The 2 Types of Water Snakes in Maryland (Pictures)

While all snakes are adept swimmers, some prefer water more than land. The species on the following list of water snakes in Maryland fall under the Genus Nerodia, more commonly referred to as water snakes. Water snakes are nonvenomous colubrid snakes that exhibit highly aquatic behavior. The Genus includes 9 total species, and all are native to North America.

Maryland is a small state, but despite it’s size there are still plenty of favorable habitats for wildlife of all types, including the state’s 27 species of snakes. Let’s take a look at the 2 types of water snakes you can find in the state of Maryland!

The 2 Types of Water Snakes in Maryland

There are just 2 water snakes in Maryland, the northern water snake and the plain-bellied water snake (aka red-bellied water snake).

1. Northern Water Snake

Common water snake on a log

Scientific name: Nerodia sipedon

The common water snake, or the northern water snake, is the most populated type of water snake and is very easy to find in Maryland. This snake is a light brown or gray color with red or dark brown cross-bands and splotches along its back or sides. On average, the common water snake grows to between two and three and a half feet in length as adults.

This snake commonly is found basking on logs and rocks. They also commonly inhabit reservoirs in the limestone that lines all of the rivers’ shorelines. It’s clear to see why this snake occurs in all of the state of Maryland, as well as most of New England including Pennsylvania to the north.

They are live-bearers, meaning that instead of laying eggs, they give birth to 10-15 live young in the late summer.


2. Plain-bellied Water Snake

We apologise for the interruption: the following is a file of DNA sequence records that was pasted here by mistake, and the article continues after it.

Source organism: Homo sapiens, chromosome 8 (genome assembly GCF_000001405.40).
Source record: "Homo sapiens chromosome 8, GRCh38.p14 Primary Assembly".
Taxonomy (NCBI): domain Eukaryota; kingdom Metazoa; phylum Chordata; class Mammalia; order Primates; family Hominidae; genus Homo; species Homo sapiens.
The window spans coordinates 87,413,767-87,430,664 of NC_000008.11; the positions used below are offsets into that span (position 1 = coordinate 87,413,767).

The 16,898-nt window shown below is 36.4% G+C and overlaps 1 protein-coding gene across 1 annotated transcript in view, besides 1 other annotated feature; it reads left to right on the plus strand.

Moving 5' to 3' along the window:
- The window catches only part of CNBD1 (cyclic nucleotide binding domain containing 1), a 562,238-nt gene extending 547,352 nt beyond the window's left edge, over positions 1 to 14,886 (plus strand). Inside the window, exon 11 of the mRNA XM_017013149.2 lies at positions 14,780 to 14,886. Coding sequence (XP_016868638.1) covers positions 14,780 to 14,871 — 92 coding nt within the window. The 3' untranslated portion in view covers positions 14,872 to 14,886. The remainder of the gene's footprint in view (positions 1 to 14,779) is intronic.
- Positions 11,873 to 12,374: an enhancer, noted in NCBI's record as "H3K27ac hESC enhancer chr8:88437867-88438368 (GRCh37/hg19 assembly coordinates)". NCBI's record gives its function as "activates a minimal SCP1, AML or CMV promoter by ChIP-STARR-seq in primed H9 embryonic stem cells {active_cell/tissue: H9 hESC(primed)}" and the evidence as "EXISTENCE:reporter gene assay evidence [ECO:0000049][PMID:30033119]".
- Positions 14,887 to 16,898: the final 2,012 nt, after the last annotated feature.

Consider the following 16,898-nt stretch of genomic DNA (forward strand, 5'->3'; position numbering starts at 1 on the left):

Scientific name: Nerodia erythrogaster

The plain-bellied water snake, or red-bellied water snake, is commonly found in Maryland and the eastern half of the United States. These water snakes averages two and a half feet to four feet long and has a gray or green/grey back without markings. Their belly tends to be reddish orange, hence their name.

This species prefers the quiet waters of swamps, sloughs, lakes, and ponds. They bask on logs in shallow water, on branches above the water, or along the shore. They are not venomous, but will strike or bike if threatened or cornered.

Plain-bellied water snakes feed off of fish, toads, frogs, tadpoles, salamanders, and crayfish. This snake is aquatic, but it may be seen basking on logs in water or along the shoreline. Like most water snakes, it is non-venomous, but they will release large amounts of nasty-smelling musk from glands at the base of the tail.

Like other water snakes, their young are born alive in late summer.

About Jesse

My name is Jesse. I've always been interested in reptiles and have owned many different types in my life. On this blog I share some of the things I've learned over the years and am still learning about reptiles.